Summer 1990 • Vol. XII No. 3 Fiction |

Big Fish Water

I came to know Chief Willy George of the Lemhi Indians in the late years of the decade, just before the great Depression. He came in slung on his . mother's hip, as a youngster, tied with an old shawl; into my father's hardware store where I was most likely swinging in the silver scoop of the scales or rattling nails out of the bin onto the dusty, concrete floor like my own kids did when they were small. Being two years older, I was past being Momma's calf. I'd entice the dark-haired boy down, yanking on his soft, brown pant leg or a dirty, brown foot, to run around the store with me while Whisper through the Trees, his mother, traded her moccasins and buckskin coats for wire or a shovel or an ax or some such thing, much like I trade with Willy George and his wife, Beatrice, now. I'm the only business in Salmon, Idaho, these days that doesn't demand cash money from the Indians, but Willy George and I go way back. I'm a partner with my father in the store: Norris Equipment. Old E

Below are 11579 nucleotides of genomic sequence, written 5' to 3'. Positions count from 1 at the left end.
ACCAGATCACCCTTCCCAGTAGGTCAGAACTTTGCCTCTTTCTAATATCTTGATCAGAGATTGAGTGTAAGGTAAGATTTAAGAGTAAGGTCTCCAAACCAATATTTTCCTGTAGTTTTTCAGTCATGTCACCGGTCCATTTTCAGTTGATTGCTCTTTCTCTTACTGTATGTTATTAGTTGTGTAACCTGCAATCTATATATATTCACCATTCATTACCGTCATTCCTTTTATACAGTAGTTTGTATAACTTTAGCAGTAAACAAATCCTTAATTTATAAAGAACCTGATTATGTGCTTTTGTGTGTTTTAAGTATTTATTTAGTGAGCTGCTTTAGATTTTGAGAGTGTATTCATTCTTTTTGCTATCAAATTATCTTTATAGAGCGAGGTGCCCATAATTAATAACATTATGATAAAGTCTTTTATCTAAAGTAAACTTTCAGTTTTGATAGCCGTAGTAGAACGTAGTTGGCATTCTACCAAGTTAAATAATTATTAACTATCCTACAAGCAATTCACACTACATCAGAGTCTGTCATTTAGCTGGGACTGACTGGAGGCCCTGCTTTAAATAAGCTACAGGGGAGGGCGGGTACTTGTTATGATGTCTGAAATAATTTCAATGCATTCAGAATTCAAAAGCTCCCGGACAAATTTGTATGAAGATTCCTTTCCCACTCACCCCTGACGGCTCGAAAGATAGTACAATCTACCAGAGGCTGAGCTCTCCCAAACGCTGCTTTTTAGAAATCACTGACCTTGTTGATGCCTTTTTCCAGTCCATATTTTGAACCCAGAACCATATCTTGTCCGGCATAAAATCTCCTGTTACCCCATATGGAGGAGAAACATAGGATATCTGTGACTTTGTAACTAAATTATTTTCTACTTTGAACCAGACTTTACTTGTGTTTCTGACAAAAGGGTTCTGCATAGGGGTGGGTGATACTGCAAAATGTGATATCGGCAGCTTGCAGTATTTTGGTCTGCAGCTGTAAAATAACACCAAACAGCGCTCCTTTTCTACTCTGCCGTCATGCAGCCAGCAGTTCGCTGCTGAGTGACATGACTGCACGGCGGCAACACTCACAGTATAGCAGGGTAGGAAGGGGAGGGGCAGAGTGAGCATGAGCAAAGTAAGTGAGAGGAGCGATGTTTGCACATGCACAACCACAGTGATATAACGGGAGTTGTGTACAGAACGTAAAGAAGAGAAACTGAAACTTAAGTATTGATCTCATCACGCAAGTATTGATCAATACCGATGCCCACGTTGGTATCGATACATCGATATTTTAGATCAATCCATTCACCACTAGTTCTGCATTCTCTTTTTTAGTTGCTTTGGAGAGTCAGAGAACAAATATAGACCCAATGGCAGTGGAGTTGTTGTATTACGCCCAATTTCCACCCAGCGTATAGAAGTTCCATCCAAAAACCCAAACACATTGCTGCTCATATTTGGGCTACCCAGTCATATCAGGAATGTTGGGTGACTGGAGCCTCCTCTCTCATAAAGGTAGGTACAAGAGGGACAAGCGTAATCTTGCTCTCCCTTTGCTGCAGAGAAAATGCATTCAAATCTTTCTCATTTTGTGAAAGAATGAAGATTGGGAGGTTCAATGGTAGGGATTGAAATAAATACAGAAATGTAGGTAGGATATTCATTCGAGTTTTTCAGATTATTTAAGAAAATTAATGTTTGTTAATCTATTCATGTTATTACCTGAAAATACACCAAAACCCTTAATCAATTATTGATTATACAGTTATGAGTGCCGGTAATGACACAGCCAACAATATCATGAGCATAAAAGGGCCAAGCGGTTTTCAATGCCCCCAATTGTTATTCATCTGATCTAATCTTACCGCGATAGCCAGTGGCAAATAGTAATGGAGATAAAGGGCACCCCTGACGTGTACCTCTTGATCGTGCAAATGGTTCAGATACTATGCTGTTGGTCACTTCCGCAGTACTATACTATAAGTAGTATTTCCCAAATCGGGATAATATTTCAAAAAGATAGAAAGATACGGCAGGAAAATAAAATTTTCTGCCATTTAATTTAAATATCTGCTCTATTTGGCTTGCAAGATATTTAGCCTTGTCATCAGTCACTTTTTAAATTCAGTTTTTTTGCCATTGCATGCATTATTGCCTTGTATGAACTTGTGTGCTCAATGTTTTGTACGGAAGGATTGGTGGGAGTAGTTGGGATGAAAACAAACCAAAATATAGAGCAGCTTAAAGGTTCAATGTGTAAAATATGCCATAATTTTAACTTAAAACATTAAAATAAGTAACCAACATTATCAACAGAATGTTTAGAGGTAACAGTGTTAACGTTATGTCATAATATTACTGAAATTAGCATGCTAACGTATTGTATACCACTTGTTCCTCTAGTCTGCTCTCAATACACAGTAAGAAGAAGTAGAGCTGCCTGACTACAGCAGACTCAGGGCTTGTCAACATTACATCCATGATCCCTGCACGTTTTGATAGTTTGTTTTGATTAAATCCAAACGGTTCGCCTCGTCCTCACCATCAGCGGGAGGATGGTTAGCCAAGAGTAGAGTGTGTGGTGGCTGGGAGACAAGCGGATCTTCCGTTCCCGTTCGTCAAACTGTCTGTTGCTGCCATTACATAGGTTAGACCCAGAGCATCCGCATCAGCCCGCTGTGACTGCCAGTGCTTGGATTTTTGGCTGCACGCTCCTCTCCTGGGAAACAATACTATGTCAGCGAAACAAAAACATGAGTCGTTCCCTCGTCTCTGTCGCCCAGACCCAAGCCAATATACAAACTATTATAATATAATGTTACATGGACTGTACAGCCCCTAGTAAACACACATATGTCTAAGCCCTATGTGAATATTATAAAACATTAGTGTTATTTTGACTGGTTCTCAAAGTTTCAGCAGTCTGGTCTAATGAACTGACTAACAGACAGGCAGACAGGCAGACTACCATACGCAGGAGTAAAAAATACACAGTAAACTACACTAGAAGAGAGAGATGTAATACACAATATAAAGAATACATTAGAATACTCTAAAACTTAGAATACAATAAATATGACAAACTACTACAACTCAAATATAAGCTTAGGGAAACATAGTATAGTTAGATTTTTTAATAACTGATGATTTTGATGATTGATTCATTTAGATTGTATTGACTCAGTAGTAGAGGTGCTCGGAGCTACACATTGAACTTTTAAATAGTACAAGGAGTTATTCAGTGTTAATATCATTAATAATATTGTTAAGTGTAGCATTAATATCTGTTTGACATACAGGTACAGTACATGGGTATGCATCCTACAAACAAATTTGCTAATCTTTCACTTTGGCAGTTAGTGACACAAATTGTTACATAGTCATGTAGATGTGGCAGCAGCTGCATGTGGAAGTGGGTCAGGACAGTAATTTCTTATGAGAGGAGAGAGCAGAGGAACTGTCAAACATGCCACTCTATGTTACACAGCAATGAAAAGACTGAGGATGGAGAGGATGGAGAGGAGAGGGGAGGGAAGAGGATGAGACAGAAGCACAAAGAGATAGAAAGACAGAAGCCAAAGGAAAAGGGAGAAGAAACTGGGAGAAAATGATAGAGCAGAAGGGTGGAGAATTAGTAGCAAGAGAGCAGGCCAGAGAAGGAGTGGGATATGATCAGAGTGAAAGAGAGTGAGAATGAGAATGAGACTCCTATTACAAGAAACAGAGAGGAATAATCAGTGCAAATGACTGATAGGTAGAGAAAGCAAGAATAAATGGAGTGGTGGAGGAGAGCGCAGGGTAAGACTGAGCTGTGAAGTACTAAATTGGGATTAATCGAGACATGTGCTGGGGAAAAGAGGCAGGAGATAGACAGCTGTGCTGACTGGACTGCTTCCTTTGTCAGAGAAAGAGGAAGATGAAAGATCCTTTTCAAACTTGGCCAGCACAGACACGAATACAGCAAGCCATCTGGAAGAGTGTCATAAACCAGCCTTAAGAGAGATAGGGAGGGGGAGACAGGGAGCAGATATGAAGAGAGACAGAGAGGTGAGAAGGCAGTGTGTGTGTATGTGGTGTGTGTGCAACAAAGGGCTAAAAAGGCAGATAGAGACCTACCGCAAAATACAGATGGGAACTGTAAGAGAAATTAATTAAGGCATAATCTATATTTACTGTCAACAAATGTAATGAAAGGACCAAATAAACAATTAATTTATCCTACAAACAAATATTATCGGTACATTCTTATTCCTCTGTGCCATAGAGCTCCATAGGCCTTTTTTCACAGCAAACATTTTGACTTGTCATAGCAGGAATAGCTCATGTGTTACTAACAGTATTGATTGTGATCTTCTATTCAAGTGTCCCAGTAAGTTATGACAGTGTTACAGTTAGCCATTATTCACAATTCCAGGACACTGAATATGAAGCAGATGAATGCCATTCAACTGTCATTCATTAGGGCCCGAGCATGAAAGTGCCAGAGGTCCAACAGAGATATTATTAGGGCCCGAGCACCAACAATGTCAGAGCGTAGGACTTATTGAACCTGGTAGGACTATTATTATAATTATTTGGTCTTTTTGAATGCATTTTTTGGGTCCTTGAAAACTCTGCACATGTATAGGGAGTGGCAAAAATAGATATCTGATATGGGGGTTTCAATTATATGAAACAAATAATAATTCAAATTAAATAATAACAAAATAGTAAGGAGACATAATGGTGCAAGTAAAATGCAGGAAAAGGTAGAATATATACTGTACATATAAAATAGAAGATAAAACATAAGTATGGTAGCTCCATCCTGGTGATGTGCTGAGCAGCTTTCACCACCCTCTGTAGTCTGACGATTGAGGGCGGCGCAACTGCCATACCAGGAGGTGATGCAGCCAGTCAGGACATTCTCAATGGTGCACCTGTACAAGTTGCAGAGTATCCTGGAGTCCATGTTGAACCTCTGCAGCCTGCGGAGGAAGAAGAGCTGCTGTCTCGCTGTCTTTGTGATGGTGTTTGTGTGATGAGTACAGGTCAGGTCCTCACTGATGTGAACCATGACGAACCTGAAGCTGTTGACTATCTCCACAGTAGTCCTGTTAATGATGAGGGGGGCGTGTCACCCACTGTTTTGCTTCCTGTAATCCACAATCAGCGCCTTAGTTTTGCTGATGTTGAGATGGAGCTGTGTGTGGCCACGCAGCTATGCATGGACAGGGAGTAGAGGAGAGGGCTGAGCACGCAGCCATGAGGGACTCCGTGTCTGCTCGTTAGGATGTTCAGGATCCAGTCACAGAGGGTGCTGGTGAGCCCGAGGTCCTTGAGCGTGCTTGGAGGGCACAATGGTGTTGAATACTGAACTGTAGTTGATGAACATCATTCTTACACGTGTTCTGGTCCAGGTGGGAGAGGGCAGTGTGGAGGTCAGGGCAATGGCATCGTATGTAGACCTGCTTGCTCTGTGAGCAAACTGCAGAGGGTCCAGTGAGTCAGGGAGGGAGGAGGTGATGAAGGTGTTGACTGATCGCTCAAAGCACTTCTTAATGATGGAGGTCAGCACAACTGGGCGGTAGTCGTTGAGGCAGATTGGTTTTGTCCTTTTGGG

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Steps Out

By Abby Frucht

I came to know Chief Willy George of the Lemhi Indians in the late years of the decade, just before the great Depression. He came in slung on his . […]

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